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    From Aretha Franklin to ‘Whitey’ Bulger, the year’s departed

    Aretha Franklin in August 1960.
    Courtesy of Legacy Recordings
    Aretha Franklin in August 1960.

    Regarded as the Albert Einstein of his generation, Stephen Hawking harnessed his imagination to roam the cosmos seeking answers to the universe’s deepest mysteries.

    Crowned the Queen of Soul, Aretha Franklin possessed a voice so celestial that every note she sang — gospel, R&B, jazz, or pop — touched the heavens.

    Hawking and Franklin were both born in 1942, and their deaths this past year, just weeks apart, inspired an outpouring of tributes. Although their lives differed markedly in many ways, each managed to overcome personal challenges that might have defeated lesser mortals.

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    As another New Year beckons, it is an appropriate time to reflect upon the lives and legacies of these and many other notable figures who departed in 2018, women and men who left lasting imprints on the region, nation, and world.

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    Their legacies vary widely, from those of war heroes, Nobel Prize winners, brave journalists, and sports legends to that of a murderous Boston mobster whose life ended in fittingly brutal fashion. All will be remembered, though, for helping shape the times in which they lived.

    “When you are faced with the prospect of an early death,” Hawking, diagnosed at 21 with ALS, a degenerative neuromuscular disease, once reflected, “it makes you realize that life is worth living and that there are a lot of things you want to do.”

    Physically disabled for most of his life, he nevertheless became a barrier-bending physicist, best-selling author (“A Brief History of Time”), globe-trotting lecturer, husband, and father, and pop-culture hero to the characters of “The Big Bang Theory” and millions more inspired by his genius.

    At a time when science itself is under assault from many quarters, Hawking embodied humankind’s quest for fact-based knowledge and a fuller understanding of the world we inhabit.

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    Franklin, too, endured her share of private turmoil, along with periods of falling out of musical fashion. And yet, blessed with formidable pipes and an indomitable spirit, she persevered to become an 18-time Grammy winner, civil rights champion, feminist role model (“R-E-S-P-E-C-T” hit home on multiple levels), Obama inauguration performer, and seminal influence on countless younger artists.

    “It was the need of a nation,” said Franklin of her most anthemic recording. “Everyone wanted respect.”

    John Blanding/Globe Staff
    Author Tom Wolfe outside the Boston Public Garden in 1987.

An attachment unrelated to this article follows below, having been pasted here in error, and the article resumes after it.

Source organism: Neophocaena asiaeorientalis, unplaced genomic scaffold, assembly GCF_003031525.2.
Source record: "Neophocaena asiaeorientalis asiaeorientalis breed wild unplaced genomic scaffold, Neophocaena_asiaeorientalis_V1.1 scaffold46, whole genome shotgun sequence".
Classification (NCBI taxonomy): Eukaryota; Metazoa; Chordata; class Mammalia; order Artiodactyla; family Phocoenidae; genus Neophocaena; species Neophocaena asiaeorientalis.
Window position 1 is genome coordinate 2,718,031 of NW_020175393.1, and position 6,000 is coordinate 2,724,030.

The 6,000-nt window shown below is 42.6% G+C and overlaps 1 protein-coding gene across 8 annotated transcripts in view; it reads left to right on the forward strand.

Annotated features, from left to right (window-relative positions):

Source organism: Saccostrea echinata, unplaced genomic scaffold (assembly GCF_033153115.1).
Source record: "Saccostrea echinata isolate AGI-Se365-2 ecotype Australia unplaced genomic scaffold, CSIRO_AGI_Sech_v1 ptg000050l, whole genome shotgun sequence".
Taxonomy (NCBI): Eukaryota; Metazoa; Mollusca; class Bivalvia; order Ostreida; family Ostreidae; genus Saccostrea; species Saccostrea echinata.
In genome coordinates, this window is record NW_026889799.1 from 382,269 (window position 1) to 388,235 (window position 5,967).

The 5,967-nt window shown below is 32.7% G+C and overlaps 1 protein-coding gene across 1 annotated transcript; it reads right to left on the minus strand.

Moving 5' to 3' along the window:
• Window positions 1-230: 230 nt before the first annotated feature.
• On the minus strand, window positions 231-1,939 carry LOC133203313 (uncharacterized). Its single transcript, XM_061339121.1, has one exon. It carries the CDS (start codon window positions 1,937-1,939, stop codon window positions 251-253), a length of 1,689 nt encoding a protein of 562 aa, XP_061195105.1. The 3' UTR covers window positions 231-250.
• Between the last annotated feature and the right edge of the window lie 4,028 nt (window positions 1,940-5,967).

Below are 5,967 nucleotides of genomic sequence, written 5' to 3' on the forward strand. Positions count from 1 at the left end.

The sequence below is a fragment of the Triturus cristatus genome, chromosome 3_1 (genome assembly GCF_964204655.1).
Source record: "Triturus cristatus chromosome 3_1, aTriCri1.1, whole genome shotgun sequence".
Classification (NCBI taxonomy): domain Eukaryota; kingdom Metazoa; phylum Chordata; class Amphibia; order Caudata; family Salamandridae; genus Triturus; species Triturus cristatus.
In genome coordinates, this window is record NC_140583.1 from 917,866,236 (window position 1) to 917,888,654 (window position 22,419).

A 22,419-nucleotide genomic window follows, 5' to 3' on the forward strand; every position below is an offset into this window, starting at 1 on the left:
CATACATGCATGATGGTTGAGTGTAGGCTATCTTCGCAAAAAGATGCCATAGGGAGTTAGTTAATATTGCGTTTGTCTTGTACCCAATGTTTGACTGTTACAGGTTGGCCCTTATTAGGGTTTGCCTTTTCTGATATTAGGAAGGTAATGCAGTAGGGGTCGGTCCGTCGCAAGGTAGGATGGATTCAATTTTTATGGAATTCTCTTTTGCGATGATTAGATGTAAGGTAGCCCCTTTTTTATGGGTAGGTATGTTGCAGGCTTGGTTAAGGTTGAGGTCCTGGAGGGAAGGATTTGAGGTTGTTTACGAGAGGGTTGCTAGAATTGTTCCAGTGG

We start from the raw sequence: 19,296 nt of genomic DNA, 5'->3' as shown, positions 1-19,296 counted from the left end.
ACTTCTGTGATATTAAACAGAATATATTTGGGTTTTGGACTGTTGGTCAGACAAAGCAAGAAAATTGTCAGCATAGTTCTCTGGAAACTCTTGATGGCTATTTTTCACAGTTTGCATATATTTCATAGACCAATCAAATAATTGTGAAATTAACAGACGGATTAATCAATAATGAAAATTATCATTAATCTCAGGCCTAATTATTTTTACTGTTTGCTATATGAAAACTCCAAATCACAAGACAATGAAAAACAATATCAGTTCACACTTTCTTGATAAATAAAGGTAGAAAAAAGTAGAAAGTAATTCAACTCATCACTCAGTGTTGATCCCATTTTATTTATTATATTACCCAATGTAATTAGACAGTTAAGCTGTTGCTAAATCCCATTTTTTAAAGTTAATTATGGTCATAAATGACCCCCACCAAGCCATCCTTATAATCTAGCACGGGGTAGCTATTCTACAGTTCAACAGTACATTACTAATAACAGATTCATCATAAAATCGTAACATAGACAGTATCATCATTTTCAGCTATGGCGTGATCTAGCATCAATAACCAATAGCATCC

In the literary realm, two master chroniclers of postwar America died this past year, their work destined to be savored for generations to come.

    Philip Roth towered over American letters for half a century, churning out darkly comic, lust-infused novels that explored Jewish-American identity in modern times. In lyrical, sometimes prophetic books such as a “American Pastoral” and “The Plot Against America,” he created a body of work that secured his place on literature’s loftiest pedestal.

    A foundational New Journalist, Tom Wolfe pushed the outside of the envelope — one of many phrases he popularized or coined, along with radical chic, the right stuff, and the Me Decade — in pyrotechnic prose one critic described as “shotgun baroque.” A peerless social satirist, he later turned to novels including “The Bonfire of the Vanities” to portray America’s obsession with greed and power in the amped-up 1980s.

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    Appreciations were also penned for playwright Neil Simon, creator of “The Odd Couple” and other classic stage and screen comedies; novelist and Oscar-winning screenwriter William Goldman (“Butch Cassidy and the Sundance Kid,” “All the President’s Men”); Nobel laureate V.S. Naipaul, whose masterworks include “A Bend in the River”; acclaimed New Hampshire poet and essayist Donald Hall; and conservative columnist Charles Krauthammer.

    AP Photo/Charles Krupa
    Former president George H.W. Bush and his wife, former first lady Barbara Bush, in 2012.

    In a time when our nation’s governing bodies are strapped by barbed-wire partisanship, death offered rare moments of comity. Generations of party leaders gathered to celebrate George H.W. Bush — 41st president, World War II hero, diplomat, Republican Party stalwart. Bush’s beloved wife, Barbara, matriarch of a dynastic political family stretching from Texas to Florida, with roots in New England, had died seven months before.

    They gathered, too, Republicans and Democrats, to honor Senator John McCain of Arizona, a maverick presidential nominee and Vietnam War hero. “For all of our differences,’’ Barack Obama, who defeated McCain for the presidency, said in his eulogy, “we shared a fidelity to the ideals for which generations of Americans have marched and fought and sacrificed and given their lives.’’

    Heads were bowed as well for the Rev. Billy Graham, popular Christian televangelist and counselor to presidents; eight-term Republican congresswoman Margaret Heckler, a Massachusetts lawmaker who also served as Health and Human Services secretary; inspirational JFK and LBJ speechwriter Richard Goodwin; moon-walking astronauts Alan Bean and John Young; and Richard Sipe, who helped expose the scourge of clergy sex abuse.